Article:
Better late than never.
Fairfield resident Webb Johnson returned walked into a San Francisco library last week with the collection of short stories, published in 1909, and left with something that many would consider obsolete in modern times: a library card.
Johnson’s great-grandmother, Phoebe Webb, had checked out the book in 1917 from the Fillmore library branch, which no longer exists. She died one week before the book was due, SF Gate reported.
At the 2017 late fee rate of 10 cents a day, Johnson would technically owe $3,650 for the overdue book. He was not charged a late fee, as part of the library’s new amnesty program for overdue books, which has gotten more than 2,000 overdue books back on shelves since Jan. 3.
“Whew,” Johnson said when he learned the massive fee the book would have amassed was waived.
One of the longest-overdue books in history finally returned to @SFPublicLibrary. It has a due date stamp of 1917! @sfchronicle @SFGate pic.twitter.com/ineVruDZTK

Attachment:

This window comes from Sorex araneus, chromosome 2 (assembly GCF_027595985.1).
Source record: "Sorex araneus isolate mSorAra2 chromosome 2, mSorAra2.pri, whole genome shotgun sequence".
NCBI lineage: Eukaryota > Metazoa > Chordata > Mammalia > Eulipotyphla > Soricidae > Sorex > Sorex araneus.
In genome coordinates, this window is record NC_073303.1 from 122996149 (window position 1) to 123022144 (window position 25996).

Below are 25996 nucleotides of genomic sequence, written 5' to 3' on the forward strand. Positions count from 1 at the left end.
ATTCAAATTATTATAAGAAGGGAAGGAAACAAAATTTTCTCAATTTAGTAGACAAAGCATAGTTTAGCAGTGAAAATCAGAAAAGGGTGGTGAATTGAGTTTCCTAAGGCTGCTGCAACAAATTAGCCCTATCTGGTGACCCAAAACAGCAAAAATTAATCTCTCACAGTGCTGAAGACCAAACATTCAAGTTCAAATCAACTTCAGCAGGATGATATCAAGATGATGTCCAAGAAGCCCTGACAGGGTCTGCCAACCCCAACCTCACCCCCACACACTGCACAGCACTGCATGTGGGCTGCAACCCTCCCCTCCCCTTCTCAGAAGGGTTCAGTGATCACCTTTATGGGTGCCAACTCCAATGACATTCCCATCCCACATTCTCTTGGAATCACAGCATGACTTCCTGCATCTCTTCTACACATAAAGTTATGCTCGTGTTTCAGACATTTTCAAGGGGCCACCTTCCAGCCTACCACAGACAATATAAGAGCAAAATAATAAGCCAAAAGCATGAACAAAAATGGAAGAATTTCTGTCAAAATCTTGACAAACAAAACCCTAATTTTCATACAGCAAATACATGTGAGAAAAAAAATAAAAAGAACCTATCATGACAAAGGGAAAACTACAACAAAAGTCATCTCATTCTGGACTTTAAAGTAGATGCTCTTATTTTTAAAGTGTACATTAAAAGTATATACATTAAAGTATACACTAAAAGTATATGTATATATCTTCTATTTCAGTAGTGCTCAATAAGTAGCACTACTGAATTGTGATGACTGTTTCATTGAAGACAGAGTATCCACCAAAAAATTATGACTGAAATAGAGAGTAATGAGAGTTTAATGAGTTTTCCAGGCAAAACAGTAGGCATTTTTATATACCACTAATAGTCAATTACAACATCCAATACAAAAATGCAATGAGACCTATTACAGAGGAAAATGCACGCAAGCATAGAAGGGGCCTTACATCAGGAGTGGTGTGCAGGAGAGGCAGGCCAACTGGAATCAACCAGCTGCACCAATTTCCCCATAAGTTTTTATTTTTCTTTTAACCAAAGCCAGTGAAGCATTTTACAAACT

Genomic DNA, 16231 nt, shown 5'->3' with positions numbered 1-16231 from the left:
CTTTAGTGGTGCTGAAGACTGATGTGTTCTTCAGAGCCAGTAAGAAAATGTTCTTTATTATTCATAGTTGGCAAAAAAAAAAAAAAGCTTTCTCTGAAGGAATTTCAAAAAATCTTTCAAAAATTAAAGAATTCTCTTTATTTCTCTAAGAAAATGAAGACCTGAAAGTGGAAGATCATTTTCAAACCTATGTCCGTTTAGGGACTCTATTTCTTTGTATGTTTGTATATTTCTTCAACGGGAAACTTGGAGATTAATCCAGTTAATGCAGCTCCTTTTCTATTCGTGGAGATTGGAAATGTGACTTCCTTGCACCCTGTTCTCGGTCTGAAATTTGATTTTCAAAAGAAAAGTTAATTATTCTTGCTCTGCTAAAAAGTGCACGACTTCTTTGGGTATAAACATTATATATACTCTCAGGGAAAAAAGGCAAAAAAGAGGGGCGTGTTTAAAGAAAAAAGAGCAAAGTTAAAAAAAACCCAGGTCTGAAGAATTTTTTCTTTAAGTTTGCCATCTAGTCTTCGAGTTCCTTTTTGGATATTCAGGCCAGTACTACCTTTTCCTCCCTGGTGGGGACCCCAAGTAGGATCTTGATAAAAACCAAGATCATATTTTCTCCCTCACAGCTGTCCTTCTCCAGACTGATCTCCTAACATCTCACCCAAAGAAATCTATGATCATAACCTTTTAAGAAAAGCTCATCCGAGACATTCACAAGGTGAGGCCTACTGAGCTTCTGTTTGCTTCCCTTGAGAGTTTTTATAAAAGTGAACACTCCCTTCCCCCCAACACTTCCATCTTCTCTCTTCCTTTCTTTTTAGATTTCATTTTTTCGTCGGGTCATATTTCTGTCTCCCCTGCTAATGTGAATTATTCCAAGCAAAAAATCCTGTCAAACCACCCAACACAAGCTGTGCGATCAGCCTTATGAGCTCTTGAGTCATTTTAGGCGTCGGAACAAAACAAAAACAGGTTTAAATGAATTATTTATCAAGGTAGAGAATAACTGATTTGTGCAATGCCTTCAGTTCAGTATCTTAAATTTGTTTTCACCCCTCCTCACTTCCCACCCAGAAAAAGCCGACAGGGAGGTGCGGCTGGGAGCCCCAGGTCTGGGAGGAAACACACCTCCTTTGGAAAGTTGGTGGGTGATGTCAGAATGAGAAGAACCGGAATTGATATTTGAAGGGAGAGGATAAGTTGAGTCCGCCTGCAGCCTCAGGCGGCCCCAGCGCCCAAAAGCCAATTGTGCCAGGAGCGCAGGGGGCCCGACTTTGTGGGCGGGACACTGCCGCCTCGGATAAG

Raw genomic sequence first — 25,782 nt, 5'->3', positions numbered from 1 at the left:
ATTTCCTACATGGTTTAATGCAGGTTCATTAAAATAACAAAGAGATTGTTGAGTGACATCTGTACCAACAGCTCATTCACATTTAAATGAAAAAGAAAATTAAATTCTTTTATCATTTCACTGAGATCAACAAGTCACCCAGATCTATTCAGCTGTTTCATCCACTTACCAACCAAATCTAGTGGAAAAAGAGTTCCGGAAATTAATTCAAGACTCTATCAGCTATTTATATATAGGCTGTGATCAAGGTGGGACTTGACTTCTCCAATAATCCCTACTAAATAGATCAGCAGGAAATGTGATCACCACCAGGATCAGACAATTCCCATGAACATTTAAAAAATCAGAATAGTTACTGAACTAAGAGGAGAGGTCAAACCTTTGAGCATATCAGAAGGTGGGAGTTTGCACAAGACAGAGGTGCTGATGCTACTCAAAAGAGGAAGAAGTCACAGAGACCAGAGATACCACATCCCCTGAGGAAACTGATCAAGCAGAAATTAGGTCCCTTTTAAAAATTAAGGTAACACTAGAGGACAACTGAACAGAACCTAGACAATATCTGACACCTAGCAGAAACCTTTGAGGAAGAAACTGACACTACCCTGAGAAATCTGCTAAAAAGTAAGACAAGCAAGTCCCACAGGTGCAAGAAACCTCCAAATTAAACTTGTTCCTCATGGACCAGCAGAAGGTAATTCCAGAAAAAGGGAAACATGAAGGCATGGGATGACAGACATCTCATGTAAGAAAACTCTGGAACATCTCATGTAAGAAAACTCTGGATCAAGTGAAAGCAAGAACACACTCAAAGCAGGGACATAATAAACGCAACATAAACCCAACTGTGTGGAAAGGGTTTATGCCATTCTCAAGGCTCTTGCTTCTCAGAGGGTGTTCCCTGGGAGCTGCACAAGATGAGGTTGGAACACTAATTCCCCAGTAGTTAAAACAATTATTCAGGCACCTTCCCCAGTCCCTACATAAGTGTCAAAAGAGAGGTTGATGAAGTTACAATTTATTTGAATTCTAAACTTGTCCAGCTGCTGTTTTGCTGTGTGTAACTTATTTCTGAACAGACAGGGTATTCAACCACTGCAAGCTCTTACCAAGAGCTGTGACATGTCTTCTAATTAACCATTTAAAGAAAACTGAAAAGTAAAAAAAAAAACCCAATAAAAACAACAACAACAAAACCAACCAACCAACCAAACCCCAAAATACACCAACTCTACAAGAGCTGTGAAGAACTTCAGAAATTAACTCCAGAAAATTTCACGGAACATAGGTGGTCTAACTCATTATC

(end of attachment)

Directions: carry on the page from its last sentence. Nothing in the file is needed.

— Santiago Mejia (@SantiagoMejia) January 13, 2017
Ironically, the book’s author suggested in one of the stories that there are worse things than being late, such as being cranky – a notion that Johnson said he fully endorses.
Johnson found the book , “Forty Minutes Late,” in 1996 but said his conscience persuaded him to finally return the book to where it belonged. That, and his cousin, Judy Wells, wanted to check it out.
Wells showed up to the Park Branch Library on Friday alongside Johnson and immediately approached the circulation desk after it was returned.
But Head City Library Luis Herrera said the book would be temporarily unavailable until it could be properly cataloged and evaluated by library historians. The library is glad to have the book back, he said.
Wells will have to wait to check out the coveted book, something that she says she can do.
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